• Richard E. Blanton
Part of the Interdisciplinary Contributions to Archaeology book series (IDCA)


This book is about houses and their variation, both within communities and regions, and cross-culturally. But the subject matter in the following pages goes beyond just houses alone; by studying them, I hope to learn about human behavior in the context of households, particularly regarding how choices are made about the cost of housing. If this is my goal, why not address households and the behavior of their residents more directly? Unfortunately, for the kinds of questions I address, our knowledge of household behavior is surprisingly limited. Anthropologists have learned much about households in terms of their kinship terminologies, social structural arrangements, production techniques, domestic symbols, and marriage practices, among other aspects of the culture of households, but, as Wilk (1989: 28) points out:

What is peculiar is that anthropology has developed comparative techniques and terminology for almost every aspect of human culture except the daily conduct of household relationships and the handling of funds. There is no comparative “Home Economics” on a par with comparative studies of systems of production. It seems odd that the very heart of domestic life, the daily activities and interactions that are the “habitus” of the household, is not an ethnological subject in and of itself.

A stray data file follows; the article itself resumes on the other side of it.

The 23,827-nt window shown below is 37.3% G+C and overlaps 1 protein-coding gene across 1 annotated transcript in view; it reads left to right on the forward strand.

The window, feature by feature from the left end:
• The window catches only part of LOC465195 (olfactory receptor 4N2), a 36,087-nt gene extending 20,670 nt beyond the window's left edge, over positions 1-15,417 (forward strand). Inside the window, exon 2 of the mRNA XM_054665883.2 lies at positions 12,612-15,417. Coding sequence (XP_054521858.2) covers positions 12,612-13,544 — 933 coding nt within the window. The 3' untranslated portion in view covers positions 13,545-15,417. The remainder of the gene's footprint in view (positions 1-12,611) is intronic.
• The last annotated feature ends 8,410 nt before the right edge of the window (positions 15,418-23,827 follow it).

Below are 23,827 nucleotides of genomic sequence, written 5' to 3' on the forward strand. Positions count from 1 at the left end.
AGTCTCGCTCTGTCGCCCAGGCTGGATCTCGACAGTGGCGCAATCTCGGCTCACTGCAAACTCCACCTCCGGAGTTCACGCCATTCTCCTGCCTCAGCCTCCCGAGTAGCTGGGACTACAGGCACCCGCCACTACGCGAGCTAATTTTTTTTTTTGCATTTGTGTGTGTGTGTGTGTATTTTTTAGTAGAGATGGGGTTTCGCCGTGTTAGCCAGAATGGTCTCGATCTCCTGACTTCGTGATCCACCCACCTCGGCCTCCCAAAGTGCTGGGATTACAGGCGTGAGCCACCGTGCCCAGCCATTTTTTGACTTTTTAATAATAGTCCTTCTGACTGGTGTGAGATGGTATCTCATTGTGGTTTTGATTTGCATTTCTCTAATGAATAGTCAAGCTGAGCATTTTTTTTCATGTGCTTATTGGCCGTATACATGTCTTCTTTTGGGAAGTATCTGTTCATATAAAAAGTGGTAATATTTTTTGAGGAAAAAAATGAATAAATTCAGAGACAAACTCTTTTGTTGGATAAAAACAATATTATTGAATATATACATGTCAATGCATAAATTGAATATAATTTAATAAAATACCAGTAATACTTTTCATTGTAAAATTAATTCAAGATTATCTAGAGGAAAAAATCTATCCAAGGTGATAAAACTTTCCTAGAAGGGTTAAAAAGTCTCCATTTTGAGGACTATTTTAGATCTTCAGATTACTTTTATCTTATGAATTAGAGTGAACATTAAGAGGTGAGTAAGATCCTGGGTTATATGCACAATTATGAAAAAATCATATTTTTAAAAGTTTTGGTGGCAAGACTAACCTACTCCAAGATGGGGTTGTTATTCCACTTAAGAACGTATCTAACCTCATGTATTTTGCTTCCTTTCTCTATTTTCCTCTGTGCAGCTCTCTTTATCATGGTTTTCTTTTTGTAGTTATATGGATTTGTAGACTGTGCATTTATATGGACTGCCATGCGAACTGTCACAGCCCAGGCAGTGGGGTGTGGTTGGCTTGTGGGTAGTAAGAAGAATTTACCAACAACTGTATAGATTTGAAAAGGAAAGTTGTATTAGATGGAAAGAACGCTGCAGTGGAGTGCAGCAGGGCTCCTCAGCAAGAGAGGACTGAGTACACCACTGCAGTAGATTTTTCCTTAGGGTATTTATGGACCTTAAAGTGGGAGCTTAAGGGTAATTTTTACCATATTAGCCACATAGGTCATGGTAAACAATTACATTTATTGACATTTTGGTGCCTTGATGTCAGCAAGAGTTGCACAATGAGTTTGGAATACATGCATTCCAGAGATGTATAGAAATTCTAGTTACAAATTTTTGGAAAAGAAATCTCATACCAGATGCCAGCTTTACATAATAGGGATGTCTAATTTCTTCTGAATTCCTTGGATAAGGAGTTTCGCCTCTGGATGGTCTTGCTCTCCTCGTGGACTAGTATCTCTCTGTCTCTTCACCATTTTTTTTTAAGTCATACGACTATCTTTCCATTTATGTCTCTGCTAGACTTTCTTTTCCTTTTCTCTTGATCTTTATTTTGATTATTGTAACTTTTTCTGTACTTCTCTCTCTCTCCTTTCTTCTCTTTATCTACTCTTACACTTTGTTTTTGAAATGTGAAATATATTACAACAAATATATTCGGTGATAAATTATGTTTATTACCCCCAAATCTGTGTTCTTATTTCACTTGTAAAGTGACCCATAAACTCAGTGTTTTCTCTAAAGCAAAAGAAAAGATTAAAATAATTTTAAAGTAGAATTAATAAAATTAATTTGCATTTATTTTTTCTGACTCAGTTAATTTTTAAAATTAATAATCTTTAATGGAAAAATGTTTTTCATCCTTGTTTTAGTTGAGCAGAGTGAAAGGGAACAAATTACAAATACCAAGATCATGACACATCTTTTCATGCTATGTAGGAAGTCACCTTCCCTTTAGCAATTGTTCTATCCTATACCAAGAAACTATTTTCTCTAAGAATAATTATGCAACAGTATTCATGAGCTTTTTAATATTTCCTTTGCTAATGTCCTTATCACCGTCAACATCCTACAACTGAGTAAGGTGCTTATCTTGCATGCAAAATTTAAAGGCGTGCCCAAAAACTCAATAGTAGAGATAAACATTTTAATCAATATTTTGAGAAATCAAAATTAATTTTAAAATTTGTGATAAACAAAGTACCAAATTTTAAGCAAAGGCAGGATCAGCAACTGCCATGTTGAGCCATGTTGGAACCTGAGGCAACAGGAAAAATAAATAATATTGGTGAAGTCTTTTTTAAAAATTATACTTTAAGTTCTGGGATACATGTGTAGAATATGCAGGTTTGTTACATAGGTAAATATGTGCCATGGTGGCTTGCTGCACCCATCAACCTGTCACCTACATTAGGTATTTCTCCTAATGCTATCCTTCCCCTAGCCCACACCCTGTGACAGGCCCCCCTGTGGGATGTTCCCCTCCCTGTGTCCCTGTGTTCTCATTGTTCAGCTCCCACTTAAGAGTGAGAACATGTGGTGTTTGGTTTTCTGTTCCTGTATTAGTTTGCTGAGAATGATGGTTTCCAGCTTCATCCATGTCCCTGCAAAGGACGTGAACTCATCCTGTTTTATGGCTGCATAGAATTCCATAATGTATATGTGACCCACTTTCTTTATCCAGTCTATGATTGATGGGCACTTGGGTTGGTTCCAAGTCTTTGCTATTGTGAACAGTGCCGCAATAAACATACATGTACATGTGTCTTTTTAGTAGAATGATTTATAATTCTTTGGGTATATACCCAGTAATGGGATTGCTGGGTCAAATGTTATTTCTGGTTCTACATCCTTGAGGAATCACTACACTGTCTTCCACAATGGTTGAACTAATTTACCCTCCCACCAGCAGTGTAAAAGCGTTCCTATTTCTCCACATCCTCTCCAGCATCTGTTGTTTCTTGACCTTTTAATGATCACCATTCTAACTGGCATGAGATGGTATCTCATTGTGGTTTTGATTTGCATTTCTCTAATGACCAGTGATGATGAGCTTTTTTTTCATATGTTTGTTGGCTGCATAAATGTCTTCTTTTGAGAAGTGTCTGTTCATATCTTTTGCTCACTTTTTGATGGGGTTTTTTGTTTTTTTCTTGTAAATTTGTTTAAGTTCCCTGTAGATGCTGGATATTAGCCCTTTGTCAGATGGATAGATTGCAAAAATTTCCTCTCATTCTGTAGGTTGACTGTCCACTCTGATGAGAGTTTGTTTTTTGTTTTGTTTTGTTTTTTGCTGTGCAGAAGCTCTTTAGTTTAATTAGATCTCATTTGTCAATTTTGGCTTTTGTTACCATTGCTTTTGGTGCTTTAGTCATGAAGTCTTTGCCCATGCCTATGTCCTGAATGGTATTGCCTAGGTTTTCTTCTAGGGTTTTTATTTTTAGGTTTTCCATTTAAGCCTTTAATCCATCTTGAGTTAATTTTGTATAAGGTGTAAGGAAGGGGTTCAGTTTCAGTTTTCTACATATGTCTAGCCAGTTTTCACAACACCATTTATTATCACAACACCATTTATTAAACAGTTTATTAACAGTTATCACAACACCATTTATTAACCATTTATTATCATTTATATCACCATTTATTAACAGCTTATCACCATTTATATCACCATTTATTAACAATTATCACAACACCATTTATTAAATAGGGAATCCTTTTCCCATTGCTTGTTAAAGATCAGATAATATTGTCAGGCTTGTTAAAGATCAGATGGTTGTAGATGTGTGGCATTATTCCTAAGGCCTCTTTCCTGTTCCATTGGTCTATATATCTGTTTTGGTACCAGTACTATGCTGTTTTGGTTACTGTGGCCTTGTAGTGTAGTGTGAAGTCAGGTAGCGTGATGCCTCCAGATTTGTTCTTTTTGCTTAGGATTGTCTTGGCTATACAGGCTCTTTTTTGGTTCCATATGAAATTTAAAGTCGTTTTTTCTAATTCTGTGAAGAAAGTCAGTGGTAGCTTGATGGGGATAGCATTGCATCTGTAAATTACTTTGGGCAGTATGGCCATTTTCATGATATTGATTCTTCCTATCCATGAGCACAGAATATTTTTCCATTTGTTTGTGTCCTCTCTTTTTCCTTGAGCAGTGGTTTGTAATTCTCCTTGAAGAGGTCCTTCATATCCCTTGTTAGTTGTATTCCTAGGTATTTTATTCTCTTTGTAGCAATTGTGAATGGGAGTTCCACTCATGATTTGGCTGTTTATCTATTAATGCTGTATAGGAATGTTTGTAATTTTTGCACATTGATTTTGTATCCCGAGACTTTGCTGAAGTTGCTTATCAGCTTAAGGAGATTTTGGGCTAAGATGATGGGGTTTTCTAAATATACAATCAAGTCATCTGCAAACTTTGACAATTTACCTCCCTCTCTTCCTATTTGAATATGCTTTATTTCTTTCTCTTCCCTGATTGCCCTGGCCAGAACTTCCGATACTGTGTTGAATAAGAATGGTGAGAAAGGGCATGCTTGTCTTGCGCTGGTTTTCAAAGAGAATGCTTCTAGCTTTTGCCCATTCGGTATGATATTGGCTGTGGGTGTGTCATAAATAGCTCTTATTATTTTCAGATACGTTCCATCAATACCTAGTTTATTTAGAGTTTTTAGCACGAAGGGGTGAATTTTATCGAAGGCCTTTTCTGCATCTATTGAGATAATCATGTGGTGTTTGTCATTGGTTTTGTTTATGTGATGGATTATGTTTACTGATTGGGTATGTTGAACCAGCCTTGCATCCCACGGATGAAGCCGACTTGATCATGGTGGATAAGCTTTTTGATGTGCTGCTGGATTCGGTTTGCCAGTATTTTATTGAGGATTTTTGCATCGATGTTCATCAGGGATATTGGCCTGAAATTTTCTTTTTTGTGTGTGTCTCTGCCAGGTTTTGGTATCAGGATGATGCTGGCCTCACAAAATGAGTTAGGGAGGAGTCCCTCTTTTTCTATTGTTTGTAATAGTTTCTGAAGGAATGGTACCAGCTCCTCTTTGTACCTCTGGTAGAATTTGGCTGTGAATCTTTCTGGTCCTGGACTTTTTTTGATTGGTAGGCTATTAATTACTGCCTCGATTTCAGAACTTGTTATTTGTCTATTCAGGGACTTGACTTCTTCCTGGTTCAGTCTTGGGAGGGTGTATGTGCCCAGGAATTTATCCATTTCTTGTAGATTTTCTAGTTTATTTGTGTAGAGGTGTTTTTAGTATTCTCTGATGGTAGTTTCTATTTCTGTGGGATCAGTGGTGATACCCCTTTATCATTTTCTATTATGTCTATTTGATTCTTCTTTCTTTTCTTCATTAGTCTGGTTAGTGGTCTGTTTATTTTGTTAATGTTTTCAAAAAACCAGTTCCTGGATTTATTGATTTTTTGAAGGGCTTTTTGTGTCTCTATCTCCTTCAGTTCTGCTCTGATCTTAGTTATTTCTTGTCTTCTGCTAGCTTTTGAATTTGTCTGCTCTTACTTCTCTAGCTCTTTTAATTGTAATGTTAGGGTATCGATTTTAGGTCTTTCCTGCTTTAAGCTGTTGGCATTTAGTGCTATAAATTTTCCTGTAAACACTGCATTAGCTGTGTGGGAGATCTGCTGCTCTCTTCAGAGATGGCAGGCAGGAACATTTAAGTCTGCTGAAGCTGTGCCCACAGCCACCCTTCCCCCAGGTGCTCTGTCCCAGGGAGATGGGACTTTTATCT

Cosmological Principle Indexical Communication House Form Residential Compound Canonical Communication 
These keywords were added by machine and not by the authors. This process is experimental and the keywords may be updated as the learning algorithm improves.


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Copyright information

© Springer Science+Business Media New York 1994

Authors and Affiliations

  • Richard E. Blanton
    • 1
  1. 1.Purdue UniversityWest LafayetteUSA

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